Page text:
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Curtin students living on campus have been informed that their accommodation will be sold as part of the $360 million Greater Curtin project and their rents increased by $30 a week.
About 100 residents were at a meeting last week when University officials broke the news.
From 2019 students will be forking out 15% more for their accommodation under the management of third party provider Unilodge.
Almost 1200 residents will be affected by the decision – the majority of whom are rural, regional and international students.
According to Curtin Student Guild President Liam O’Neill there was no consultation with students about the decision.
“Students were last engaged about accommodation on campus a number of years ago when the University organised a series of focus groups.”
Mr O’Neill said that University accommodation was aging, had limited infrastructure and students were naturally upset that they would be paying more for facilities that many considered basic at best.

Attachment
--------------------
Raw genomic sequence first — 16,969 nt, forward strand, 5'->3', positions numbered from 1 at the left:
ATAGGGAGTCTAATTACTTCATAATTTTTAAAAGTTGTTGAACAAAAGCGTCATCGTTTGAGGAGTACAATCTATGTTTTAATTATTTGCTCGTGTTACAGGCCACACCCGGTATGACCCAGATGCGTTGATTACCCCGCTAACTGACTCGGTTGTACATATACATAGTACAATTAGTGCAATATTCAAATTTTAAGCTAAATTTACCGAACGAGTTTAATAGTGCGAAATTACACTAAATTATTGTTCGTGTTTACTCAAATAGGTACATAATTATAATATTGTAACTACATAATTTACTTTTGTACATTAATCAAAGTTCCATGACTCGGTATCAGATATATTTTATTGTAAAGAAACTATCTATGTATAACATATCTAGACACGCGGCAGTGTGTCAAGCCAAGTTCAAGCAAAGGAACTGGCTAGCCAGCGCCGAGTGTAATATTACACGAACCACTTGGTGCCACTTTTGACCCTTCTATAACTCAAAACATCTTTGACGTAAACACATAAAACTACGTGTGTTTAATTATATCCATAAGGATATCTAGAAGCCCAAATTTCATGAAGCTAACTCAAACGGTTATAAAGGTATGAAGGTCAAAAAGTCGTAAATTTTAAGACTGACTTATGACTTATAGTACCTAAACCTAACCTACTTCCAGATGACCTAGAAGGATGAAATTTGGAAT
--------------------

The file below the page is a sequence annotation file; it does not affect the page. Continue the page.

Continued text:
He said that Curtin officials indicated Unilodge would not be making any improvements to the accommodation units or shared facilities beyond their current standards.
Unilodge is one of Australia’s largest student accommodation providers with 60 properties under its management in Australia and New Zealand.
The private management company was last year fined $90,000 after making false and misleading claims to students and failing to put their bonds in trust.
Mr O’Neill said that increasing the price of student accommodation used by international students would not do anything to stem declining international enrolments that Curtin had experienced over the past three years.
“At the same time Curtin’s strategic plan acknowledges the importance of working to improve rural and regional enrolments yet this announcement does nothing to assist those students.”
Mr O’Neill said he was disappointed that the University appeared to be making decisions that served its bottom line at the expense of the best interests of the student community.
“Curtin has just announced significant staffing cuts in the Science and Engineering faculty, tried to convince everyone that trimesters are a good idea and is now selling off student housing.
“The University Council needs to commit Curtin to a pro student direction otherwise the Minister should appoint a Council that will,” said Mr O’Neill.